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Market sentiment turn negative on poor China trade data, dollar rises

Market sentiment turn negative on poor China trade data, dollar rises
(Image Credit: Pixabay)

The dollar rose versus the Australian dollar and kiwi dollar, gauges for global risk appetites, as investor sentiment was hurt by trade data increasing concerns China could have a sharp economic slowdown. Broader market sentiment turned negative after data showed that China's December exports unexpectedly fell 4.4 percent from a year earlier, the biggest monthly drop in two years, pointing to further weakening in the world's second-largest economy.

The data took its toll on the Australian dollar and New Zealand dollar, which both fell more than 0.4 percent. China is Australia's largest trade partner and negative sentiment about its economy does not bode well for the Aussie dollar. Last week, the Aussie and kiwi both gained around 1.5 percent versus the dollar as risk sentiment improved on hopes for a U.S.-Sino trade deal as well as more aggressive stimulus from Chinese policymakers to support its economy. The dollar on Monday gained marginally versus the offshore yuan. This follows a 1.5 percent fall against the offshore yuan last week, its steepest weekly decline since January 2017.

But some analysts still forecast the yuan to trade stronger versus the dollar in the medium-term. Michael McCarthy, chief markets strategist at CMC Markets in Sydney, said he expects the yuan to further appreciate in the medium term, as markets have overestimated China's economic slowdown. "Even after monetary easing measures announced by Beijing, we have not seen the currency weaken significantly," he said. Monday's risk-off mood led traders to bid up the safe-have yen, which rose 0.4 percent versus the greenback. The dollar index was at 95.58, down 0.1 percent, in Asian trade. After a stellar 2018 in which the greenback gained 4.3 percent as the U.S. central bank hiked rates four times, investors now expect the Fed to halt its monetary tightening policy.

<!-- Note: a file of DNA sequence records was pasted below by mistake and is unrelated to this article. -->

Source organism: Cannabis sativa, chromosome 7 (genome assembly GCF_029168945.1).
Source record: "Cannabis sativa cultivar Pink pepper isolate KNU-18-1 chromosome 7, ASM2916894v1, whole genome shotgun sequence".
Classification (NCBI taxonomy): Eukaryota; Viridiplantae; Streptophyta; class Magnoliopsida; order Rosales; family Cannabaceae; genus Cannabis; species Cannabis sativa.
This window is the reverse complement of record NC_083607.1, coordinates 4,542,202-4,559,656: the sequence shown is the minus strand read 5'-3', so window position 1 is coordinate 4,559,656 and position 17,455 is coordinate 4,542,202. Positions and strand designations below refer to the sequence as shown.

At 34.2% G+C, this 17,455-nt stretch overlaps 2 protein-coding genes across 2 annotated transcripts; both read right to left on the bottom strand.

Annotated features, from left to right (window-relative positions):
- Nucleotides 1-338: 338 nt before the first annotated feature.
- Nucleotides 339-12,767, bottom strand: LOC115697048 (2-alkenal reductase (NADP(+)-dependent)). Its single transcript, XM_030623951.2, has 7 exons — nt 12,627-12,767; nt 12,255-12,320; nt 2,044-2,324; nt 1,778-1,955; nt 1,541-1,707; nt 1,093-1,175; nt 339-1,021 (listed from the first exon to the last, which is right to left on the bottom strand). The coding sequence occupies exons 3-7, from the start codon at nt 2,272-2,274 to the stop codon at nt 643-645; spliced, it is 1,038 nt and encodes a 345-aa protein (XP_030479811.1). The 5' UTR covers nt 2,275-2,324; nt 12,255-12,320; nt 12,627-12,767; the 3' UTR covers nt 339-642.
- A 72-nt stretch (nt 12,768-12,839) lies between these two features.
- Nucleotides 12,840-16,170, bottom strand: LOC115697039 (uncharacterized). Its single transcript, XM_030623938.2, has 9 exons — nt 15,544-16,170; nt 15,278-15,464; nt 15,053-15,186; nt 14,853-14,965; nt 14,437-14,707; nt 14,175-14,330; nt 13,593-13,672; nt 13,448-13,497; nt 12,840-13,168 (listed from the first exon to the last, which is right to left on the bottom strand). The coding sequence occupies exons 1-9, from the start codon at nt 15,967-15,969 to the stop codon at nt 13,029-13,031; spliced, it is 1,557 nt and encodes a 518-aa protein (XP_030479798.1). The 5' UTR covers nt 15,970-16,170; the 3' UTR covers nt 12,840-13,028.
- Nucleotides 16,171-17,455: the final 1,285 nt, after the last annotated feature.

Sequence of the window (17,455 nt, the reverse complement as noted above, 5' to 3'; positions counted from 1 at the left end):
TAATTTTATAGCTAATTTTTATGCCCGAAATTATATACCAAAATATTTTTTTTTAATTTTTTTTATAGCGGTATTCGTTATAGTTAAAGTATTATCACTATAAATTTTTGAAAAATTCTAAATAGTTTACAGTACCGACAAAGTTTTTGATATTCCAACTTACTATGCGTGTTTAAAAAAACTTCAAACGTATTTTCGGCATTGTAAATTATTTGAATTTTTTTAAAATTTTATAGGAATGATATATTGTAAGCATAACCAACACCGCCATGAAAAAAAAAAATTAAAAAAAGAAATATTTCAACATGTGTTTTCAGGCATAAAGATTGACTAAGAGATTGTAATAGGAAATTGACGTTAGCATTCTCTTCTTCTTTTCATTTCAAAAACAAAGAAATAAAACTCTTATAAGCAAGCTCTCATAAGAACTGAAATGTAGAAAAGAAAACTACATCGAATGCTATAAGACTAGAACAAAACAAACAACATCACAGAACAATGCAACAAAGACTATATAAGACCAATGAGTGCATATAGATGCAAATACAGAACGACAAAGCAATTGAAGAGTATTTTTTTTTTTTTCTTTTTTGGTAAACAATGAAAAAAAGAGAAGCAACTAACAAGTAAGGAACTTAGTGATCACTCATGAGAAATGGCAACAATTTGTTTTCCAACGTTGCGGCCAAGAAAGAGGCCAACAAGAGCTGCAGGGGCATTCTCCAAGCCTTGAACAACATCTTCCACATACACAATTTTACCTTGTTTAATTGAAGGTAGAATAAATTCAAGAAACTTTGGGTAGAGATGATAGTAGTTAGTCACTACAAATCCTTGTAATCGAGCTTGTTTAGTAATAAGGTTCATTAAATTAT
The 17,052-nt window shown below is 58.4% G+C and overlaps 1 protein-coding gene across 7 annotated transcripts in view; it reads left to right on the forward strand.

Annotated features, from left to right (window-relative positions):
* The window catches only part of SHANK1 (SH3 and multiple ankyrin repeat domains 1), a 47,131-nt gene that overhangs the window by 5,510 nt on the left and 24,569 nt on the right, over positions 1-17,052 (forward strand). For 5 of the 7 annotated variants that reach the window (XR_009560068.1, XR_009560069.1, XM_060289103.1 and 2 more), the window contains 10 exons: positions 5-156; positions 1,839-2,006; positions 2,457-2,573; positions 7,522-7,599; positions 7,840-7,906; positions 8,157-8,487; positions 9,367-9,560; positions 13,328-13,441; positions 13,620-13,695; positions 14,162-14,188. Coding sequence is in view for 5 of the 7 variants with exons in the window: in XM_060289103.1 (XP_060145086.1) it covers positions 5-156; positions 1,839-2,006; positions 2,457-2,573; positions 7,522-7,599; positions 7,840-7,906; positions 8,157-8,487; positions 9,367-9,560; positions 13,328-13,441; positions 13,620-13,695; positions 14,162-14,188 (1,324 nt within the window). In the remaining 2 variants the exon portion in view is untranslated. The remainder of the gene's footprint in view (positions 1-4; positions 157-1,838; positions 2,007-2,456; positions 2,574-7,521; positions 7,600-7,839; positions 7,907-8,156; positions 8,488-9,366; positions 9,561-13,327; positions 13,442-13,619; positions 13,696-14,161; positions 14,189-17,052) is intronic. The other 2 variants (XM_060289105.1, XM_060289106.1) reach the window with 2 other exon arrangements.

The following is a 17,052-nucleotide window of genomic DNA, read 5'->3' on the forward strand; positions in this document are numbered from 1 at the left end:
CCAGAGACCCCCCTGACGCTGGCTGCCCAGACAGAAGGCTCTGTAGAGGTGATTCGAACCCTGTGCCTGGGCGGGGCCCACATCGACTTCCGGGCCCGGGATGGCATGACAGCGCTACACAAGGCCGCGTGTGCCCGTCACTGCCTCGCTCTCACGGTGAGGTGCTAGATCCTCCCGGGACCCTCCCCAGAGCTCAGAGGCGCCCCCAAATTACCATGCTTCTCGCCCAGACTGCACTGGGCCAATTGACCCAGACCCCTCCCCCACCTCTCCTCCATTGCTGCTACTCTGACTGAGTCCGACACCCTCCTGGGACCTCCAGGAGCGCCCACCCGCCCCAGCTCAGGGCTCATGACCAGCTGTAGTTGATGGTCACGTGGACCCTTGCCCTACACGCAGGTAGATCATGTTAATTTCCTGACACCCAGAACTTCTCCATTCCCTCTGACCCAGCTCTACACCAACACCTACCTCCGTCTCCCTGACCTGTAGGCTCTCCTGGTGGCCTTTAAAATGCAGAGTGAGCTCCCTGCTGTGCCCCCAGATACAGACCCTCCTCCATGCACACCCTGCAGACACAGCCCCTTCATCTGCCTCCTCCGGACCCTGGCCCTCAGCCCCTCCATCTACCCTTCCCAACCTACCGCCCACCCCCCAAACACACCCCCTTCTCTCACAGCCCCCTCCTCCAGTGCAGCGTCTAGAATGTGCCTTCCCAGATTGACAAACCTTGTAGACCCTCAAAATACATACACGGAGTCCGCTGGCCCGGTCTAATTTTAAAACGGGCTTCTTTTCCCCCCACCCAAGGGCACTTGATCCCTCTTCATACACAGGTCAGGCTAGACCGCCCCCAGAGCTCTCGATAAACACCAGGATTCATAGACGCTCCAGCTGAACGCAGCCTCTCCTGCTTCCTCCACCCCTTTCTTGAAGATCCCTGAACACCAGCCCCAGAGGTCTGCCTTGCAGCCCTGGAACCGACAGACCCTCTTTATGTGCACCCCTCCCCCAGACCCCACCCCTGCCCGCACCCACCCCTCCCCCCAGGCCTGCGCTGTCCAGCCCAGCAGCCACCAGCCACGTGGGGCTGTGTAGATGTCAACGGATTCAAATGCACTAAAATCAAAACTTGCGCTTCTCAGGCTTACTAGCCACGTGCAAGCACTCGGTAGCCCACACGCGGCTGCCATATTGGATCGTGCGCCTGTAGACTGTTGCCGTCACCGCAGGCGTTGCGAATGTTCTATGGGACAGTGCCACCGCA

Market participants think that worries of slowing domestic and global growth as well as tame U.S. inflation will make Fed policymakers hesitant to raise borrowing costs in the world's largest economy. Chairman Jerome Powell reiterated last week that Fed has the ability to be patient on monetary policy given that inflation remains stable. Data on Friday showed that U.S. consumer prices in December fell for the first time in nine months. The euro on Monday was relatively unchanged at $1.1466. The single currency lost 0.3 percent on Friday after data showed that Italy, the euro zone's third-largest economy, was at risk of recession.

Elsewhere, the British pound was marginally higher at $1.2861 at the start of what is expected to be a highly volatile week. Prime Minister Theresa May must win a vote in parliament on Tuesday to get her Brexit deal approved or risk a chaotic exit for Britain from the European Union. The numbers are not in May's favour and her chances of winning the vote look extremely slim. "The market is widely expecting the vote not to pass through parliament. Upside in sterling looks capped at $1.2940," said CMC's McCarthy.

(With inputs from agencies.)



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